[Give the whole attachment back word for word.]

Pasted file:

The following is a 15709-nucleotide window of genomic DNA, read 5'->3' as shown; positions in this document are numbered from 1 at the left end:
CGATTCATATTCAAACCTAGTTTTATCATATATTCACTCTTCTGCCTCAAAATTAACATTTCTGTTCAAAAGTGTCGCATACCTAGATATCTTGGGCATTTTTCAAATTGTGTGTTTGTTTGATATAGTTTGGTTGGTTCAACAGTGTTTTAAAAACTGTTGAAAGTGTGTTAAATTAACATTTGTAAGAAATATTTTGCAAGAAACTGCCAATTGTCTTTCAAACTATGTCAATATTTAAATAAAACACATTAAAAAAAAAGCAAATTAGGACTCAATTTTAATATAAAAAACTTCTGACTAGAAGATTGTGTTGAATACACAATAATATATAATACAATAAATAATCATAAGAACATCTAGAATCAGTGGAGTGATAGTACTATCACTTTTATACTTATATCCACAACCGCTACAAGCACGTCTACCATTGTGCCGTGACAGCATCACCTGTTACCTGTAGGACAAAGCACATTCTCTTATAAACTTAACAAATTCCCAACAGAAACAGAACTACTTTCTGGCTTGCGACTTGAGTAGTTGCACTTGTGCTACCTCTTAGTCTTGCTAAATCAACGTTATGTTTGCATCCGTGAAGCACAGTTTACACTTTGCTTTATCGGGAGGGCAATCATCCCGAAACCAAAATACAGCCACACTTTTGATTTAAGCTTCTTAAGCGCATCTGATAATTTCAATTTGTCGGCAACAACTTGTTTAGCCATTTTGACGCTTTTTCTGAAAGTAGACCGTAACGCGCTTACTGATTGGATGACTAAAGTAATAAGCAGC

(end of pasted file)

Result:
The following is a 15709-nucleotide window of genomic DNA, read 5'->3' as shown; positions in this document are numbered from 1 at the left end:
CGATTCATATTCAAACCTAGTTTTATCATATATTCACTCTTCTGCCTCAAAATTAACATTTCTGTTCAAAAGTGTCGCATACCTAGATATCTTGGGCATTTTTCAAATTGTGTGTTTGTTTGATATAGTTTGGTTGGTTCAACAGTGTTTTAAAAACTGTTGAAAGTGTGTTAAATTAACATTTGTAAGAAATATTTTGCAAGAAACTGCCAATTGTCTTTCAAACTATGTCAATATTTAAATAAAACACATTAAAAAAAAAGCAAATTAGGACTCAATTTTAATATAAAAAACTTCTGACTAGAAGATTGTGTTGAATACACAATAATATATAATACAATAAATAATCATAAGAACATCTAGAATCAGTGGAGTGATAGTACTATCACTTTTATACTTATATCCACAACCGCTACAAGCACGTCTACCATTGTGCCGTGACAGCATCACCTGTTACCTGTAGGACAAAGCACATTCTCTTATAAACTTAACAAATTCCCAACAGAAACAGAACTACTTTCTGGCTTGCGACTTGAGTAGTTGCACTTGTGCTACCTCTTAGTCTTGCTAAATCAACGTTATGTTTGCATCCGTGAAGCACAGTTTACACTTTGCTTTATCGGGAGGGCAATCATCCCGAAACCAAAATACAGCCACACTTTTGATTTAAGCTTCTTAAGCGCATCTGATAATTTCAATTTGTCGGCAACAACTTGTTTAGCCATTTTGACGCTTTTTCTGAAAGTAGACCGTAACGCGCTTACTGATTGGATGACTAAAGTAATAAGCAGC